Real NEastate: What if the house I’m buying was flooded?

Q: I am supposed to make settlement on Friday for a house that may or may not have been flooded in the hurricane. My mortgage lender said we might need to have a mortgage inspection before settlement. My walk-through is scheduled right before settlement. Should I be worried that the bank won’t give me the money for the house if it got flooded? And will it cost me anything for the inspection?

A: Prior to Hurricane Irene’s arrival, mortgage lenders were notified by the Department of Housing and Urban Development and Fannie Mae that they may require an inspection of the property — before disbursement — to determine if there was any damage to the property. This would be done for your best interest.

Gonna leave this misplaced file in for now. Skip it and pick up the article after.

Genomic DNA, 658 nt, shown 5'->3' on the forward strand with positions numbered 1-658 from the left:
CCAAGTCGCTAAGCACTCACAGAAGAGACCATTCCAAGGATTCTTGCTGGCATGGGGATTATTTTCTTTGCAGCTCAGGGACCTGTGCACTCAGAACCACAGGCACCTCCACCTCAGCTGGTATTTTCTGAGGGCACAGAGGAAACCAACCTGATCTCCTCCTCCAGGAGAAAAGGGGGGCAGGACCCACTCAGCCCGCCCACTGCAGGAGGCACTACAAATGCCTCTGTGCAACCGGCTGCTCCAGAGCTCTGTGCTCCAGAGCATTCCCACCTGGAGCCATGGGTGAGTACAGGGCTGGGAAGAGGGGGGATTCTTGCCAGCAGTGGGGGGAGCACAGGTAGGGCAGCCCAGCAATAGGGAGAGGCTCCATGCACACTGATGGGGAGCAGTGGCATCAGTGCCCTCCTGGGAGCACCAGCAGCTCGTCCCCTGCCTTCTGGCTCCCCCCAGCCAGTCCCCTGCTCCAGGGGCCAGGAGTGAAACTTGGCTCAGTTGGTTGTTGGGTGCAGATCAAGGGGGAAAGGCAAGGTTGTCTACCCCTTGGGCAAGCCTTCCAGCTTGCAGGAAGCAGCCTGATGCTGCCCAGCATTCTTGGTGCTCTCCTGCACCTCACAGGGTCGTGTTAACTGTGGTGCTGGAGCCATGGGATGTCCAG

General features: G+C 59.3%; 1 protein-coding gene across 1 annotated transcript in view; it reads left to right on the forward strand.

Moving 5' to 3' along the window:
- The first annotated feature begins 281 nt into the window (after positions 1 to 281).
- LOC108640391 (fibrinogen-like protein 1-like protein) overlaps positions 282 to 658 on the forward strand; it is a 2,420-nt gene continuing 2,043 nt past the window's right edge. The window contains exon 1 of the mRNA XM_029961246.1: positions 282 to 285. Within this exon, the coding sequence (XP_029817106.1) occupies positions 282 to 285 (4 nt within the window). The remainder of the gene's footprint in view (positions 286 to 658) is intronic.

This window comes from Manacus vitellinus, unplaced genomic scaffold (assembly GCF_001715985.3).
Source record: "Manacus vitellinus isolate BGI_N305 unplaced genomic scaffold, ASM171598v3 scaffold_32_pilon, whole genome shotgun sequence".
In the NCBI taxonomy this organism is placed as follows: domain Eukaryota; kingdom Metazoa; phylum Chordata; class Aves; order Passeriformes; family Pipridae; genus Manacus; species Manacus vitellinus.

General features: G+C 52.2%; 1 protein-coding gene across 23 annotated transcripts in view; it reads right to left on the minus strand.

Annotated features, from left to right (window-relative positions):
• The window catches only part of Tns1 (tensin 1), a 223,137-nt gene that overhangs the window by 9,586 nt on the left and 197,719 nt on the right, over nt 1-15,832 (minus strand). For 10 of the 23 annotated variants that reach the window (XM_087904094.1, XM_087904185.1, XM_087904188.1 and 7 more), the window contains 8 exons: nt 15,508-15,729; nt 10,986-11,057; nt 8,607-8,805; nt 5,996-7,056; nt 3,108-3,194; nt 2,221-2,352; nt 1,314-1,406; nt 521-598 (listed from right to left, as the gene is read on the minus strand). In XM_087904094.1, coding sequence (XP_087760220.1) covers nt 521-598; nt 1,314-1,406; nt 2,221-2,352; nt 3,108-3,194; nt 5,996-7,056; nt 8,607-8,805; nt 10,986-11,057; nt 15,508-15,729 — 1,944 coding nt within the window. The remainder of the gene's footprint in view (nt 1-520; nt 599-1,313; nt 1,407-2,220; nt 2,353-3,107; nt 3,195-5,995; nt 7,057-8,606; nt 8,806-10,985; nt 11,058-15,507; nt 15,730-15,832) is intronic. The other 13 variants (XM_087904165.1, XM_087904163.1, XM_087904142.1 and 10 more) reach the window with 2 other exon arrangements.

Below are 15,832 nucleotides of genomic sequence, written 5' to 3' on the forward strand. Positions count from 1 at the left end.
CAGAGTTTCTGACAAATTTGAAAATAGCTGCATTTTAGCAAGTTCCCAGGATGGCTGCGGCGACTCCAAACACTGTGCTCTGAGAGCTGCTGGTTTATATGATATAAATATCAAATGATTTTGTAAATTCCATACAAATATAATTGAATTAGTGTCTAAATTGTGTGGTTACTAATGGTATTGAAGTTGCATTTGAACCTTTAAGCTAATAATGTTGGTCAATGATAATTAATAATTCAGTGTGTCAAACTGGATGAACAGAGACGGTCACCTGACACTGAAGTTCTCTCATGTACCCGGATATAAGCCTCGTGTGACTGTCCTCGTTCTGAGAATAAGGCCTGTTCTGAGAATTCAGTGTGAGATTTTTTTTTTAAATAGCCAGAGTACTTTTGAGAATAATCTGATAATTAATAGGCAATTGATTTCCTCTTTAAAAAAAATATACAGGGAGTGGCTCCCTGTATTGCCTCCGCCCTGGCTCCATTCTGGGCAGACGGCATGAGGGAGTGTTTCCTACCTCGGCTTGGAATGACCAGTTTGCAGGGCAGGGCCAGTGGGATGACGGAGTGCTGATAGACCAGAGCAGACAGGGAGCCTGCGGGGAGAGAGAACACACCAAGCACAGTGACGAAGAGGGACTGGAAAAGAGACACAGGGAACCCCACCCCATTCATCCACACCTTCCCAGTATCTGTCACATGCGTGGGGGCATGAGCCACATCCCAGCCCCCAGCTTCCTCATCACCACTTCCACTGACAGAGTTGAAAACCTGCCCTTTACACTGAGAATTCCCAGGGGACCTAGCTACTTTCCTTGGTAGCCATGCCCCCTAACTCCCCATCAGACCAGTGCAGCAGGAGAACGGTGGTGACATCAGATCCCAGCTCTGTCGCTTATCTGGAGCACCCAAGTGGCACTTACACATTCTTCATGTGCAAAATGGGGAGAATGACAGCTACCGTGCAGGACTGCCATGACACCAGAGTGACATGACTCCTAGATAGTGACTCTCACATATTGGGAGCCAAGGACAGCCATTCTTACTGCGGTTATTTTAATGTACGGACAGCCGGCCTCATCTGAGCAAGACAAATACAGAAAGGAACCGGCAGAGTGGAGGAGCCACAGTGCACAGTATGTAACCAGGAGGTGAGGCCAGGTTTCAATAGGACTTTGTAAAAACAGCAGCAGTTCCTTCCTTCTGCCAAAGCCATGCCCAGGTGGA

If your lender is requiring an inspection, it’s to determine if the property is still eligible for the loan. I was told mortgage investors might require the re-inspection even after a buyer’s walk-through. Some mortgage borrowers might not want to close if the property is damaged.

Your mortgage lender will likely send an appraiser to inspect the property if it’s decided you need an inspection. The inspections will probably apply to refinances and purchases. The usual fee from appraisers is roughly $125.

If you should need the inspection, at the very least, your settlement will probably be delayed. Get out there for a walk-through as soon as possible. Good luck!

Stacey McCarthy is a real estate agent with the McCarthy Group of Keller Williams. Her Real NEastate column appears every Wednesday on NEastPhilly.com. See others here. Read other NEast Philly columns here.

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